Jungwook Hong, a former National Assembly representative and former chairman of Herald Corp., has released a book of 50 essays about his journey to find his life’s purpose.
Hong is a bestselling author whose 1993 autobiography, “Seven Acts, Seven Scenes,” sold over 1 million copies. That first book, which centered on his personal experience of studying in the US at Choate Rosemary Hall and Harvard University, led many wealthy South Korean parents to consider sending their teenage children abroad for their high school years. He acquired Herald Corporation in 2002 and held the post of chairman until he sold the company in 2019. He is the owner of organic food corporation Organica.
His second book, “50 Essays by Jungwook Hong,” grew out of 50 social media posts that he wrote on Instagram, Twitter and Facebook.
“Last fall, I used telecommuting as an excuse to spend time at home. Then I remembered Benjamin Franklin’s words, ‘Either write something worth reading or do something worth writing,’” said Hong in the preface. “I had the idea of writing an essay about some of the posts on my social media for the last 10 years. As I’d just turned 50, 50 posts were selected.”
As Korean society focuses on Hong’s every move to see if he’ll return to politics, Hong said in an interview with a local newspaper that he had not written the book for that reason.
He even mentions in the book that its release would probably rekindle the rumor that he was planning to go back into politics.
“The media still summons me every time there is an election. I have a feeling the same thing will happen when I publish this book,” said Hong.
The book shows the thinking and motivation behind his past actions, from entering and leaving politics to running the Herald and Organica. If his previous bestseller showed us the student Jungwook Hong, this book shows us the adult Jungwook Hong and his career till now.
Throughout the book, Hong mentions many notable people that he met during his lifetime, including Steve Jobs, Jimmy Carter and the late Samsung Chairman Lee Kun-hee. He also provides recommended lists -- seven memorable documentaries; songs he listens to in his free time or when he is sad; the best books on history, the environment and food. Through many episodes in life, he shows us his constant drive to keep on moving forward and challenging himself.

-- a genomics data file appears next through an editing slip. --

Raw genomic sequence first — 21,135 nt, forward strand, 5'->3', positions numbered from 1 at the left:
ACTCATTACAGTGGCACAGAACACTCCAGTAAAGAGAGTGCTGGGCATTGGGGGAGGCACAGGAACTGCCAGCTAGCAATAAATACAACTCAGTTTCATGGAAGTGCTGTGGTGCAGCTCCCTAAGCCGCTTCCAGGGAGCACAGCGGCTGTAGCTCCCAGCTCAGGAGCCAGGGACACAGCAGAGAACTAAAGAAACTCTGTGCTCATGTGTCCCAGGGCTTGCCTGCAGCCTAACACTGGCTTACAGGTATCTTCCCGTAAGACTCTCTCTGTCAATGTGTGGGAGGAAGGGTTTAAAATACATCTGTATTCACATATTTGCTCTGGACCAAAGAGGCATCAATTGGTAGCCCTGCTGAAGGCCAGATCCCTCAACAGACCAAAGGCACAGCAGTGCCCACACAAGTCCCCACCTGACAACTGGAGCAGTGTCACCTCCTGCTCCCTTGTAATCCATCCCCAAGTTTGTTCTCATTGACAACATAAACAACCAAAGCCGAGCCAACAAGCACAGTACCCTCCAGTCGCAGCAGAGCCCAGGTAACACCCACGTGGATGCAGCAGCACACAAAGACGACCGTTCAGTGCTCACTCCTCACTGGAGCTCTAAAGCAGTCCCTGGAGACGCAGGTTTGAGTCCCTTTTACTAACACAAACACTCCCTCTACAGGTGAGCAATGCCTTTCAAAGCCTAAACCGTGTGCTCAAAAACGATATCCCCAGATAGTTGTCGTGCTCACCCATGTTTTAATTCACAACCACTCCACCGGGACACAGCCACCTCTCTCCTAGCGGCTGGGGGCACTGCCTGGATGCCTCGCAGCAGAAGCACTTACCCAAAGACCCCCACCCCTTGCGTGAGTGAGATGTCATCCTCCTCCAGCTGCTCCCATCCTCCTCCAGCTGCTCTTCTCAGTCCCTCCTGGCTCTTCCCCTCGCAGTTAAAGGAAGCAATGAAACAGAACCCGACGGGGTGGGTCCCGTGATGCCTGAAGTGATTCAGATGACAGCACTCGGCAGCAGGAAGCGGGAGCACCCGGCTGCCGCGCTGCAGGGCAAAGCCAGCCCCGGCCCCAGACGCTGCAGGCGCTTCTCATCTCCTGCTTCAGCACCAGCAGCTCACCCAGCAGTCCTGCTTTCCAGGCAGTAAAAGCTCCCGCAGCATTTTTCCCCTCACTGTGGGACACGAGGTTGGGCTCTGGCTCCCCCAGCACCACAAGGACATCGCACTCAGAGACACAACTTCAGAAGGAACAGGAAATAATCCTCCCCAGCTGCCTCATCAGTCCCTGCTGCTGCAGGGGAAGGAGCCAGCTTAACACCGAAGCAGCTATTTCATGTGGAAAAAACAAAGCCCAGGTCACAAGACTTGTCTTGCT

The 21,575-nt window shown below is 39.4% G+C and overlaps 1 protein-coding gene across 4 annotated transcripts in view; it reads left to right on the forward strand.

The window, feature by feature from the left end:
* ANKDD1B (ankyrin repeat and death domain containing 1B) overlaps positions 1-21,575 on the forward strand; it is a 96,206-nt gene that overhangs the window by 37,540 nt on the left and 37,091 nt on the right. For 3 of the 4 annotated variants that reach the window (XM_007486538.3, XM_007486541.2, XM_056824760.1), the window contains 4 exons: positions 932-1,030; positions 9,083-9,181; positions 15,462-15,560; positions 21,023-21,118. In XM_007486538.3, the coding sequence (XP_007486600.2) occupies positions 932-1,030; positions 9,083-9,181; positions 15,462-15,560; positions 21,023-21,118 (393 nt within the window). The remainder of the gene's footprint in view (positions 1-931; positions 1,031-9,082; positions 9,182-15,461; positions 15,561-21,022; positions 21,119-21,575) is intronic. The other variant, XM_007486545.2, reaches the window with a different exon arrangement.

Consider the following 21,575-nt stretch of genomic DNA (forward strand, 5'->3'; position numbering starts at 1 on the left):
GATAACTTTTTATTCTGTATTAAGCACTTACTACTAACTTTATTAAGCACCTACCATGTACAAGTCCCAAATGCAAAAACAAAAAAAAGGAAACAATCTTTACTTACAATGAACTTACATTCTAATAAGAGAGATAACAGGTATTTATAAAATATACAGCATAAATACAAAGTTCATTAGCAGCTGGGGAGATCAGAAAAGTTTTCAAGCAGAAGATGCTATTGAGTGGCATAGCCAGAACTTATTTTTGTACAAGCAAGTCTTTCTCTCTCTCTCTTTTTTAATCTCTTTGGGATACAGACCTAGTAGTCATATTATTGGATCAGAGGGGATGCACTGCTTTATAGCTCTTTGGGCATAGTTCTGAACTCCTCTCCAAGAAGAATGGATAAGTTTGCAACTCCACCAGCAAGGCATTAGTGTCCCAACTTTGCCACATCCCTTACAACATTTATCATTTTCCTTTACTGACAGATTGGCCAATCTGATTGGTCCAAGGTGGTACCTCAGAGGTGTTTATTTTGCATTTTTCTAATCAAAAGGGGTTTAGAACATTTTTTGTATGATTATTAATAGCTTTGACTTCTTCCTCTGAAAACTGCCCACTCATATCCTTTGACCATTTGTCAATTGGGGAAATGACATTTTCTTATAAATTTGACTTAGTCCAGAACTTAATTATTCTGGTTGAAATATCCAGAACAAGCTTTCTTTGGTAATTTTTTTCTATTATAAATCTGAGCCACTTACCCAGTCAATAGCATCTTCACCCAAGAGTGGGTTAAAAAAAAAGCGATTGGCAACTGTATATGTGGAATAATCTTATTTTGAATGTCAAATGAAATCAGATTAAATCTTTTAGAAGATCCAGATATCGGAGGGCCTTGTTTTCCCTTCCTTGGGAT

The book also talks about many events that happened during his time at Herald Corp.
He talks about having to balance the responsibilities of a media company to the reading public and the realistic responsibilities of a corporation that needs to make a profit. As he managed to turn the Herald into a profitable company, he mentions that he is proud to have been able to create profit for 14 consecutive years at the Herald while also maintaining a good reputation for journalism.
“If worry continues, courage diminishes. Just like cutting a knot that cannot be unraveled with a pair of scissors, a resolution can end a worry without an answer,” Hong states in one of the social media posts included in the book.
Hong recalls writing this post as he was thinking of selling Herald Corp. He was having trouble moving forward after establishing The Korea Herald as the No. 1 English newspaper in Korea and making Herald Business profitable.
“Idea and effort were not enough. Solution in the form of vigorous investment was needed,” said Hong. That thought resulted in Hong selling the company to Jungheung Group after deciding the new company had a solid financial foundation and the will to advance the company further.
Hong’s interest in environmental conservation and giving back to society can also be seen in the book. He talks about making classics available to everyone at affordable prices and establishing Young Friends of the Museum to get young wealthy businessmen and women to support the National Museum of Korea. His interest in healthy diet and his desire to protect nature from rapid human consumption are reflected in the way he operates his business, Organica.
Hong also mentions the hard time he went through in 2019, when his eldest daughter was caught at Incheon Airport with cannabis and LSD, and when his parents’ health declined. He took up cycling and meditation to make it through the day.
“I am neither strong nor wise. But I believe growth comes to those who worry more about weakness than strength, who worry more about ignorance than having knowledge. I spent the year struggling forward,” said Hong.
Hong’s quest to find a reason to carry on and reach his goals can be vividly seen in these 50 short essays, each one starting off with a social media post. The thinking behind his actions as an entrepreneur, politician and media company owner can be seen in everyday aspects of Hong’s life.
“My efforts to find life’s purpose are still in progress. My ultimate goal in life is to fulfill my life’s purpose and be able to say, ‘The precious life that I was given, I lived it well,’ when I leave this world,” said Hong in closing.
By Lim Jang-won (email@example.com